Chicago Tribune - January 07, 2011Maybe those defined-benefit pensions aren't so lavish after all.
Maybe there are some jobs so dangerous, so demanding of steady nerves and sound judgment under pressure, that the men and women who work them deserve the benefit of our doubts.
Even when times are tough, even when most of us can only wish we could retire at age 50 with 75 percent of pay, maybe we should take a deep breath, dial down the envy, and just say: "Thanks, guys. You deserve every penny."
Chicago firefighters Edward Stringer and Corey Ankum will never get to enjoy their retirements or their defined-benefit pensions. Their lives were cut short last Wednesday morning after they dashed into a fire-compromised building on the South Side to look for survivors, only to become victims themselves when a truss roof collapsed. More than a dozen other firemen were injured, two seriously.
Stringer and Ankum died as heroes, and the collective heart of Chicagoland goes out to their families. Ankum was a father of three, including a 1-year-old. Stringer was older, divorced with a grown daughter. He liked to ride his motorcycle, walk his beagle Roscoe and, when the need arose, mow his neighbor's lawn and shovel her walkway.
Point is, the biggest problem I had last Wednesday, besides writing this column, was finding the bad bulb on a dysfunctional string of Christmas tree lights. How about you? Were you hustling to get a year-end report written before Christmas break? Or wading through shoppers at Oakbrook Centre looking for that perfect something for a certain someone?
Fact is, most of us don't have to dash into a still-smoldering building by dawn's early light to see if there's someone lying lifeless in the black soot. Or, for that matter, approach a darkened automobile pulled over on the shoulder of a lonely expressway at 3 in the morning.
So while we may joke about cops' supposed affinity for doughnuts, or cluck-cluck about those on-duty firemen who got caught recently helping a buddy renovate his house, very few of us would want their jobs when a 3-11alarm is sounded or when the words "shots fired" crackle over the police radio.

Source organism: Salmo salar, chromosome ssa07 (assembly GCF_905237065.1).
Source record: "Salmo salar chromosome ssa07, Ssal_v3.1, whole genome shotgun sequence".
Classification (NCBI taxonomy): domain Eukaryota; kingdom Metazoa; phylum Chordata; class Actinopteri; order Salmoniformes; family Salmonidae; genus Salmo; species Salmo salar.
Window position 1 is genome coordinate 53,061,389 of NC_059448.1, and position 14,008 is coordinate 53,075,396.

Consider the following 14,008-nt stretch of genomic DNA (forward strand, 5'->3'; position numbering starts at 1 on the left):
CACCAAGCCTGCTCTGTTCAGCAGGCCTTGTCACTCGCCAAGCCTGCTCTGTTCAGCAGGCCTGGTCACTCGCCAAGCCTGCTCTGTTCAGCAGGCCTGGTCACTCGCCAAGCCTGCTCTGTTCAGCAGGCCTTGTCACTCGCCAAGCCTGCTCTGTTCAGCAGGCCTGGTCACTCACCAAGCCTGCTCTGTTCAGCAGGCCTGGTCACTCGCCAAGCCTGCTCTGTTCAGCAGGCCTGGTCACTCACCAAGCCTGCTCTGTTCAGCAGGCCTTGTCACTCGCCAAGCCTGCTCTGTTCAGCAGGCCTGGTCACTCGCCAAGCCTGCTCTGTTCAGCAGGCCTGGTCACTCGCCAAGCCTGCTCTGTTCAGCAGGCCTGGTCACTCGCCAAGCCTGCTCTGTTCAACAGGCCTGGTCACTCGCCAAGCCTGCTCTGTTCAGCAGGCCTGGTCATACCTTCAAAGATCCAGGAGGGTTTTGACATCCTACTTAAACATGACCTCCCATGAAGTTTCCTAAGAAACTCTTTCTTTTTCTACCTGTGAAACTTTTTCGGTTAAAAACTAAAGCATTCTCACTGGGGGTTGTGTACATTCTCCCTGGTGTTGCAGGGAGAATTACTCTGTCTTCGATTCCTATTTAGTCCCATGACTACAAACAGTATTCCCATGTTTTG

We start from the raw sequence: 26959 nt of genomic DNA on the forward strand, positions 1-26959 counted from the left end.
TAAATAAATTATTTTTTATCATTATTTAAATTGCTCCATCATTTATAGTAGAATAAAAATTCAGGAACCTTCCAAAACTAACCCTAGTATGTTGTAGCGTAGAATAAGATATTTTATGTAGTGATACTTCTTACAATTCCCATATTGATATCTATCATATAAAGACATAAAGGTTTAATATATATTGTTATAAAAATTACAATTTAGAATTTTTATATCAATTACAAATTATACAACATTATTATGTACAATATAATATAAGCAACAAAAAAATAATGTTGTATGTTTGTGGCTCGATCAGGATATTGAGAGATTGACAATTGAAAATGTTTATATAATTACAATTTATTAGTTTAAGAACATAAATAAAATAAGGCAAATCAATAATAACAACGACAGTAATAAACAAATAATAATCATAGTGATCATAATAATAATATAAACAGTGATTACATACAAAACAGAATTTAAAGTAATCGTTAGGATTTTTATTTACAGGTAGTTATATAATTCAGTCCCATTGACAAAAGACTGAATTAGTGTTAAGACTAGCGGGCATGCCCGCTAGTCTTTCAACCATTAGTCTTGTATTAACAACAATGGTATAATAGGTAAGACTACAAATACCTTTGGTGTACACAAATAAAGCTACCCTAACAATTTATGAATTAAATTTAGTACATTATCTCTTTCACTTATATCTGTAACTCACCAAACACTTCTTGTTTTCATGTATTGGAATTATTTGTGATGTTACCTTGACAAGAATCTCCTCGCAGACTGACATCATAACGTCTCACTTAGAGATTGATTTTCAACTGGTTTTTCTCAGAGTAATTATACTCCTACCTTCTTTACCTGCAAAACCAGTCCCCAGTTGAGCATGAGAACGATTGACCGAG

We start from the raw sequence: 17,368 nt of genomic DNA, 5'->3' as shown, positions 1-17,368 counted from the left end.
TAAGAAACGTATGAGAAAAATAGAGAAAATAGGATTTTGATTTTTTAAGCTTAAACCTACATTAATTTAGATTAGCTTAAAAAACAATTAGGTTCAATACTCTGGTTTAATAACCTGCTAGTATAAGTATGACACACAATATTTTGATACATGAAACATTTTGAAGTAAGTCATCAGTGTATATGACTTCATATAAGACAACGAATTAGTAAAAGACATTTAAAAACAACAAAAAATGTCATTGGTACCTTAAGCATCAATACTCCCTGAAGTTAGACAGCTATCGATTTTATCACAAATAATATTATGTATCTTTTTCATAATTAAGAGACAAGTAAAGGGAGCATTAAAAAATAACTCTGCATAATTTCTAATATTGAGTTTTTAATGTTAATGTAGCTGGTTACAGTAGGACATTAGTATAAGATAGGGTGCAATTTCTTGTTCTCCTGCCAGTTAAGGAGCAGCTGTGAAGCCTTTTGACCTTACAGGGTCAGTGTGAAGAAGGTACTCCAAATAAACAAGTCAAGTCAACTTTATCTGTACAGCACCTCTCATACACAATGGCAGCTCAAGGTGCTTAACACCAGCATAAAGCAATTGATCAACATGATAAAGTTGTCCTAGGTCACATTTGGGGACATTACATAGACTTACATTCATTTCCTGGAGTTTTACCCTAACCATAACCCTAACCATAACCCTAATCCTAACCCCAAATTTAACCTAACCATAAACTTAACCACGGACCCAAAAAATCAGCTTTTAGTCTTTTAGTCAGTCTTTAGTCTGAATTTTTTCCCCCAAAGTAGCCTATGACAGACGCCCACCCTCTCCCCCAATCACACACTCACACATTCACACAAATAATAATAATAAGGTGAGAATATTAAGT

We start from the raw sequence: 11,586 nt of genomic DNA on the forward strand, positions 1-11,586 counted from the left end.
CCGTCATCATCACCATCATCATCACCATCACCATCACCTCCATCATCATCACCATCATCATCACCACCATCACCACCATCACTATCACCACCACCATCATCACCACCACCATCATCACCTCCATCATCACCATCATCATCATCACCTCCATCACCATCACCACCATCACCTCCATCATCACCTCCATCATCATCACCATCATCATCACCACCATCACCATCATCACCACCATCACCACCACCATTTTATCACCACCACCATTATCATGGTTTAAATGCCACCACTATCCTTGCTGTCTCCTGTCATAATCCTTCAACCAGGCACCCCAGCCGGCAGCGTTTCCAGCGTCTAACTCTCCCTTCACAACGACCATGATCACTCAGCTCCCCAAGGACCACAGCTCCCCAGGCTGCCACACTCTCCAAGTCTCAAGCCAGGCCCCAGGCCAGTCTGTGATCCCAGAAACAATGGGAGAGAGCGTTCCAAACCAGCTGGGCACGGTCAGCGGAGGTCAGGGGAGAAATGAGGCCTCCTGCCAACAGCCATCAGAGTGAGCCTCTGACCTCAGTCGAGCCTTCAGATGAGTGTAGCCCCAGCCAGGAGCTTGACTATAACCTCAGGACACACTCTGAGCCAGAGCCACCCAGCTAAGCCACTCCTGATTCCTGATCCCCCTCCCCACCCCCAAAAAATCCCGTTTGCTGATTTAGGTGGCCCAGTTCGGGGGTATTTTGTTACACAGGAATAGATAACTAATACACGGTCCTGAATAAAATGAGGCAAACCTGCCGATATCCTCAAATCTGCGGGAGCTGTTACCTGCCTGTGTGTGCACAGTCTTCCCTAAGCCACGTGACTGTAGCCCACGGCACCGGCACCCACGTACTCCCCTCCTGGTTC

These are special jobs that require the men and women who perform them to take extraordinary risks under extraordinary circumstances. So maybe, just maybe, they deserve to be compensated in special ways. And maybe, just maybe, one of those ways ought to be a defined-benefit pension with a high enough dollar amount and low enough eligibility threshold to match the risks involved.
None of the above is intended to excuse the excessive public-sector retirement benefits we've been hearing about lately. Shame on the retired Highland Park parks director who gets $166,332 annually thanks to a mega-raise in his last year and on the Homewood-Flossmoor school teacher/administrator who allegedly is pulling down $238,882 a year.
Incessant reporting about these and other excesses has made the public uber cynical about public-sector retirement programs. Many are calling for an end to defined-benefit pensions altogether, or at least a reform that puts new hires in defined contribution, 401(k)-type plans common in the private sector. (Never mind that the average retired teacher in Illinois gets about $43,000 a year.)
Such a reform probably is inevitable, given the dire state of public-sector budgets at all levels. So let's go ahead and tell the paper-shufflers and building inspectors and driver's license examiners that they can play mutual fund roulette with the rest of us. But somehow I don't begrudge giving a better deal to the cops and the smoke-eaters.
My dad was a volunteer firefighter as a young man and went on to become chief of our small town's fire department. He told me once that, when he was a rookie, he passed out fighting a smoky flax fire in a textile mill in North Providence, R.I. Would have been a goner, too, but for another fireman who "went back in" and found "Mac" unconscious on the floor.
So I'm prejudiced. I wouldn't be writing this except for a guy who "went back in." And if an ample pension is all he or she wants for taking that risk, I'd say we're all getting a heck of a deal.
John McCarron teaches, consults and writes about urban affairs.